Rochester goalkeeper Kristian Nicht came up big twice, making a diving stop on Irving Garcia in the 29th minute and parrying a Ricky Waddell free kick in the 73rd. The Blues' other chances -- a Garcia shot off the post, a deflected Bryan Burke blast that just went wide, and a Burke header that bounced past the upper-right corner of the net, all in the second half -- weren't on target.
“I'm a bit shell-shocked, to be honest, the fact that we lost, 2-0,” said Waddell, the captain. “That's the way soccer is. Credit to Rochester, because they came out with a game plan, same as last week -- exact same -- sat [back] and came out and attacked us, and they've done very well, and we weren't good enough to cope with that. We've got to look at that carefully as a team to sort that out.”
If you're looking for a local team to support in the USL Pro, the third-division league in American soccer's pyramid, the L.A. Blues aren't your only option.
There's also the Wilmington Hammerheads.
The North Carolina club, which will visit the Blues for a couple of games next month at Cal State Fullerton, have the largest collection of Southern California talent in the league: seven players from the area, another who played college ball here, and one more -- not sure he really counts -- who was with the Blues for a short spell last year.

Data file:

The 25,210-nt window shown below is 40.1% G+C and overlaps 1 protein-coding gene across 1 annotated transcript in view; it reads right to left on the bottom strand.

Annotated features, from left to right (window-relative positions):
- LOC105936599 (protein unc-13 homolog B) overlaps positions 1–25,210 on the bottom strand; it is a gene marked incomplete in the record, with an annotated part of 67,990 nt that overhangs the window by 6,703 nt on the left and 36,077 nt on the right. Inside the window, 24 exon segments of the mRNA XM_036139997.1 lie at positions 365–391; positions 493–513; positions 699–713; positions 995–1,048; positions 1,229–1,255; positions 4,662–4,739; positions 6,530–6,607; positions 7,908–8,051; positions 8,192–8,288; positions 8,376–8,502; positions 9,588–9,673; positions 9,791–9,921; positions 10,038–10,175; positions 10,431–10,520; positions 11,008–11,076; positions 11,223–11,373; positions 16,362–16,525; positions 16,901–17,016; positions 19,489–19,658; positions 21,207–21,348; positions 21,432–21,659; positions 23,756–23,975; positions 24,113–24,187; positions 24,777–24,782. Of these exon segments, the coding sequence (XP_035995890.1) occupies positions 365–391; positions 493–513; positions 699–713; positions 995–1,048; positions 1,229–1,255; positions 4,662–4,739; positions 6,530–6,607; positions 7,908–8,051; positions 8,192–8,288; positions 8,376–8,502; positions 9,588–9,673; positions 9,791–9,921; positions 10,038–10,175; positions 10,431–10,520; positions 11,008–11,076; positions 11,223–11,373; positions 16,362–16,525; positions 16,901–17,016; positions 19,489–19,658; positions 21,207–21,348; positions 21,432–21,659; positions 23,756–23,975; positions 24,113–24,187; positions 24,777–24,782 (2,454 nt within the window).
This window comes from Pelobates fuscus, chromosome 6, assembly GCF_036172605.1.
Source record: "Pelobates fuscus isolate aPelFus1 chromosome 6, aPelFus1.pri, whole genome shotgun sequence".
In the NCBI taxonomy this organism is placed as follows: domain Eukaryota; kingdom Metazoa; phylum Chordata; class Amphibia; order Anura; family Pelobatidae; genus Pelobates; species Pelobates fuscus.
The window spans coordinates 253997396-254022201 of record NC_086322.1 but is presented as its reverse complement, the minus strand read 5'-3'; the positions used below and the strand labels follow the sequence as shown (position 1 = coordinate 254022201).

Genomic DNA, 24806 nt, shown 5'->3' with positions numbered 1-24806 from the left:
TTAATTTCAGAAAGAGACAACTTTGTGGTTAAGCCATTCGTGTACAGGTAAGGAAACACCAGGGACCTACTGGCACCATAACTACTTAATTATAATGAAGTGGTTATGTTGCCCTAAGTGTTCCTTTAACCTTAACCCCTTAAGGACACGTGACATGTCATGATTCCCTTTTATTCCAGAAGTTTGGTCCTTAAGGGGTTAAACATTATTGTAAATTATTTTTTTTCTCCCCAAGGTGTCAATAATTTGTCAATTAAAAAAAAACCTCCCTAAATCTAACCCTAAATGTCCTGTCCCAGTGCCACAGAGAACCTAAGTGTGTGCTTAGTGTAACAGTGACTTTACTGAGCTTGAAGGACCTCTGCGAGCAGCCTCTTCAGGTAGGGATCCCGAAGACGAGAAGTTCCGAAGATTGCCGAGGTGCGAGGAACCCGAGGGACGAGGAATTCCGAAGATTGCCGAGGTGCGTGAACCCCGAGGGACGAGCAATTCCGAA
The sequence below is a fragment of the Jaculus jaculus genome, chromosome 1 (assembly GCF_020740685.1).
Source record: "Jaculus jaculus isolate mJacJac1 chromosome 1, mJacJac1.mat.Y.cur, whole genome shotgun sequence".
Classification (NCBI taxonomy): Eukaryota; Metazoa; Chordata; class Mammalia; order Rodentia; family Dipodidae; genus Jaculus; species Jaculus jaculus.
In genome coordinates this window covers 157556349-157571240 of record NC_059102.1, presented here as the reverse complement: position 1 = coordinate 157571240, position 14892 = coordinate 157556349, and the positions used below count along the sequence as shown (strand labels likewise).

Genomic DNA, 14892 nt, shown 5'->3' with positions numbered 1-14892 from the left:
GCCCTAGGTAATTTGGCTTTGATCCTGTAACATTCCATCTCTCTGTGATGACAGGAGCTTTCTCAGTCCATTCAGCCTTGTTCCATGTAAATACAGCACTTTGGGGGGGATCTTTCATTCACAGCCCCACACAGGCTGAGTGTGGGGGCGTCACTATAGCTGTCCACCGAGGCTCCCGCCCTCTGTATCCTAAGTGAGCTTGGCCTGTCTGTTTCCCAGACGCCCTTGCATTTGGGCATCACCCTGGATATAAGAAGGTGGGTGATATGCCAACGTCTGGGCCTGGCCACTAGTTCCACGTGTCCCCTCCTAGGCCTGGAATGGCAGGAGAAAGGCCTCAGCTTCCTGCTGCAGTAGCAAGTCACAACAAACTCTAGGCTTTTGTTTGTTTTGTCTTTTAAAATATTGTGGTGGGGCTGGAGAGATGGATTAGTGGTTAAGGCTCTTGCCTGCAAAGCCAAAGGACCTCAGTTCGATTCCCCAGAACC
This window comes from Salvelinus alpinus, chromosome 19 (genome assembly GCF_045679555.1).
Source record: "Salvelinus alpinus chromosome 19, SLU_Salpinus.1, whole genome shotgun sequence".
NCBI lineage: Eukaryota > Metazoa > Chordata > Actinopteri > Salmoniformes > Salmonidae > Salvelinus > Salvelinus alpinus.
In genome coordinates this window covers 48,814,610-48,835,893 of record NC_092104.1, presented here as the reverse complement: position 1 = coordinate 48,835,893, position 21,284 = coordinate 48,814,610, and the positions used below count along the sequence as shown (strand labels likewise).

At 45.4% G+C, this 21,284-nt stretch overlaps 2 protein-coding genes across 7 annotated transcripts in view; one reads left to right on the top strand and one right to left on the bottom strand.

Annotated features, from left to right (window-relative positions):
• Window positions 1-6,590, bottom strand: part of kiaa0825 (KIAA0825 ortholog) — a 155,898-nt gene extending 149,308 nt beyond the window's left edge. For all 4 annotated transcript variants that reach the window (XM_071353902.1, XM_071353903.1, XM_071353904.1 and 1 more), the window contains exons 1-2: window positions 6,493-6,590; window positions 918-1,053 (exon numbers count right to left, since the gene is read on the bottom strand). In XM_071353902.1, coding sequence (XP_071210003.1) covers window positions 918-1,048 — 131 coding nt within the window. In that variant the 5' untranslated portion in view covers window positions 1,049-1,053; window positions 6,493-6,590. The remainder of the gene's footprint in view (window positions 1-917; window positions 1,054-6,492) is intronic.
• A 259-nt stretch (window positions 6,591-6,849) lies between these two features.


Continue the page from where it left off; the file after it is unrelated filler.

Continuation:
They're among 32 players from Greater Los Angeles in USL Pro, which heads into its third weekend of games with Friday night's Blues-Rochester match at Fullerton.
The Blues, who featured a heavily local roster in their first season, have three players from the area (Anaheim's Carlos Borja, Newport Beach's Bryan Burke and Long Beach's Luis Gonzalez), four more from local colleges (UC Irvine's Irving Garcia, Cal State Fullerton's Shay Spitz and Bethesda Christian's Sun-Hyung Cho and Cheun-Yong Park), plus a former Galaxy winger who has called SoCal home since signing with MLS at 16 nearly five years ago (Israel Sesay).
The Rochester Rhinos, who won a league opener over the Blues last weekend, also have a decent contingent led by former UCLA star Mike Zaher and UC Santa Barbara products Conor Chinn and Tyler Rosenlund. All three, plus former Galaxy defenders Quavas Kirk and Troy Roberts, have MLS experience.